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Hisanori Mae: The insight for ordeal in life –the true existence in the dim-

ISE Cultural Foundation
555 Broadway (between Prince & Spring), 212-925-1649
April 29 - June 18, 2011
Reception: Friday, April 29, 6 - 8 PM
Web Site

Opening Reception with Sake Tasting and Music: Friday, April 29, 6-8PM Sake Tasting by Sake Discoveries, LLC & Music by Yoshida Yamada

ISE Cultural Foundation is pleased to present solo exhibition “Hisanori Mae: The insight for ordeal in life –the true existence in the dim” curated by Fumiaki Mae.

Since the ancient time in Japan, there is a symbolic expression, which shows Japanese aesthetics called “In’ei Raisan”, or “In Praise of Shadows”(Japanese author, Jun’ichiro Tanizaki used this word for his book title in1933) This word represents that the beauty of Japanese traditional art forms such as calligraphy, painting or vessel is emphasized in the dim. It is not only suggesting a way to enjoy magnificence of art, but it may be indicating how you should confront “THINGS” to capture the essence that is behind the phenomenon.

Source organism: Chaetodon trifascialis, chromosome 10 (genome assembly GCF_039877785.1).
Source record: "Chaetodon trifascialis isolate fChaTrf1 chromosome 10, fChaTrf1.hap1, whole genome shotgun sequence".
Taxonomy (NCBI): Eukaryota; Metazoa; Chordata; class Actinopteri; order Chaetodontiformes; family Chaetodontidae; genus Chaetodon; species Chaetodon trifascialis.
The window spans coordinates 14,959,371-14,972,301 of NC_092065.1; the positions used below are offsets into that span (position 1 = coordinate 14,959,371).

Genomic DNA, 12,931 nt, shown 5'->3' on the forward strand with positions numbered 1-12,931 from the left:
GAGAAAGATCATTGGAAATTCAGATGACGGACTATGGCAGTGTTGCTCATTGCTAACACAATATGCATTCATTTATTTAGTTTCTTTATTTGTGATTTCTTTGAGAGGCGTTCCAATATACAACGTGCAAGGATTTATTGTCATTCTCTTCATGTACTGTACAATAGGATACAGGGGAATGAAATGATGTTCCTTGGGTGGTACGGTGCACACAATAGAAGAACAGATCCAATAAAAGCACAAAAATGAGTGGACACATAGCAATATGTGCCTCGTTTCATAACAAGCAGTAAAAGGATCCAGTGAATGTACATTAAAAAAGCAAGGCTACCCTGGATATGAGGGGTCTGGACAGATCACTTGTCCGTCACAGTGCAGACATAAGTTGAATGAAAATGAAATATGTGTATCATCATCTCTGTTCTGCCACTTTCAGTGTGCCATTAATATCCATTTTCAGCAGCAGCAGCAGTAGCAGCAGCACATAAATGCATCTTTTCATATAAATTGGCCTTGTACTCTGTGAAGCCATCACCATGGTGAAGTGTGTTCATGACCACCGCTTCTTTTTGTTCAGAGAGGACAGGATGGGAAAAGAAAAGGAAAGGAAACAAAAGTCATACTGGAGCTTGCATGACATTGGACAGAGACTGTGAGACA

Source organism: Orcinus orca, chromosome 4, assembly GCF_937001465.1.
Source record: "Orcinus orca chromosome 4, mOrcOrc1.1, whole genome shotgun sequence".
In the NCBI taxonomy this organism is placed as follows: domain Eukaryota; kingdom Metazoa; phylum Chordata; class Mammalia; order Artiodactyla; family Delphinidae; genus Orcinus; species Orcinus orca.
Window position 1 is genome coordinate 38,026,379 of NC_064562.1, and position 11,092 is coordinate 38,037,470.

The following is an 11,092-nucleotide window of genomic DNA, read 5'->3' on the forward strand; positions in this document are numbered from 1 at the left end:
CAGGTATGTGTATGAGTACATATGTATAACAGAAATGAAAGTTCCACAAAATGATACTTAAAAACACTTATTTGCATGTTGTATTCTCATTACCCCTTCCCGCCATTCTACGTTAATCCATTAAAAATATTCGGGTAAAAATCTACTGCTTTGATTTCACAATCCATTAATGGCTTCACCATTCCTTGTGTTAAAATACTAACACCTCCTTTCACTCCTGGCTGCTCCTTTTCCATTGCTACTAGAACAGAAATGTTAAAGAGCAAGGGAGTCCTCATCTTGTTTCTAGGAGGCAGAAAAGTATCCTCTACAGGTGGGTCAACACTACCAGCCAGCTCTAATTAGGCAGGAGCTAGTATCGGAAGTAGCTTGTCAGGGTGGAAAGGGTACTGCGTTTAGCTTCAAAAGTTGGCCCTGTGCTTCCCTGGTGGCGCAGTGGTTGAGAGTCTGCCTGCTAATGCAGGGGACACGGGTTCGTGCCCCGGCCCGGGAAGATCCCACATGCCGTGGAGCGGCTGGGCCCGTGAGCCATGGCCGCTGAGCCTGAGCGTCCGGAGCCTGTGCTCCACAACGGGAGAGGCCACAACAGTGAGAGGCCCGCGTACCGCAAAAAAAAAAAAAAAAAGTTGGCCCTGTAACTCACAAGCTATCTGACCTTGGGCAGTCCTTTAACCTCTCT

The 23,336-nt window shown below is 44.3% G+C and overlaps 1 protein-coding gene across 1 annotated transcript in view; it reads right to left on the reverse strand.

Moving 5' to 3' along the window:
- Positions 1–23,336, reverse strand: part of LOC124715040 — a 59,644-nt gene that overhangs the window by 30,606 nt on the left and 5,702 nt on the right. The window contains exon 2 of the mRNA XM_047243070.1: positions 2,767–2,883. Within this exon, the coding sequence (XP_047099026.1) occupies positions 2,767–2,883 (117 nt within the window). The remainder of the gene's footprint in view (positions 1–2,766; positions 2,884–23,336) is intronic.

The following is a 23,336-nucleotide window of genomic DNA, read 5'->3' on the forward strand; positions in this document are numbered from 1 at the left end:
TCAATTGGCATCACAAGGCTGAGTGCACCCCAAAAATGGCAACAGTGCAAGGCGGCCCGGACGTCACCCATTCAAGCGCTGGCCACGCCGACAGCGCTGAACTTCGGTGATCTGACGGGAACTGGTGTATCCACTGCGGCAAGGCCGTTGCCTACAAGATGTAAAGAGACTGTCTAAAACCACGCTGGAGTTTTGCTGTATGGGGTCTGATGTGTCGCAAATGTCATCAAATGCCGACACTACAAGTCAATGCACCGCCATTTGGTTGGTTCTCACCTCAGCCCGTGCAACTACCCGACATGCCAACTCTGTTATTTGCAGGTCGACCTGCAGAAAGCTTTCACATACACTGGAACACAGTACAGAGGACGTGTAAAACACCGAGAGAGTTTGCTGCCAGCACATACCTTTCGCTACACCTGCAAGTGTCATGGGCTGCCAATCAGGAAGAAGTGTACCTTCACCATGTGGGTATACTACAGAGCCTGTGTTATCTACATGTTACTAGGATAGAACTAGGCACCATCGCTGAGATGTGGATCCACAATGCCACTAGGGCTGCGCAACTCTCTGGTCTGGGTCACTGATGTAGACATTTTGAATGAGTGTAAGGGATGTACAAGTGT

When people are detached and faced the enormous nature in front of them, they might lose their egos and discover the true existence of the world. As the massive earthquake and tsunami struck Japan just recently, the mightiness of Mother Nature sometimes brings us distress, sadness, and melancholy. However, the same Mother Nature that causes disaster also conveys a great deal of comfort to us. The plight of nature might teach us “HOPE” in midst of darkness as well.

Hisanori Mae, artist in this exhibition, confronts Mother Nature everyday and with his unique techniques he keeps painting “Despair” and “Comfort” in our lives. In this exhibition, the artwork is not displayed under the conventional shinny light, but it is showed under the “In’ei.” or “dim”. The viewers use the individual candlestick type light on their hands to light up the paintings. By confronting the artwork quietly and deeply in the dim with a small light on your hand, we hope that viewers might be reminded of things forgotten in this modern savage time and find peace and comfort in their lives again.

This exhibition is not meant to be a representation of traditional Japanese aesthetics. It is a challenge to bring more contemporary way to present universalistic artistic quality.

For more information about “Hisanori Mae,” please visit his website.

Supported by: Sake Discoveries, LLC
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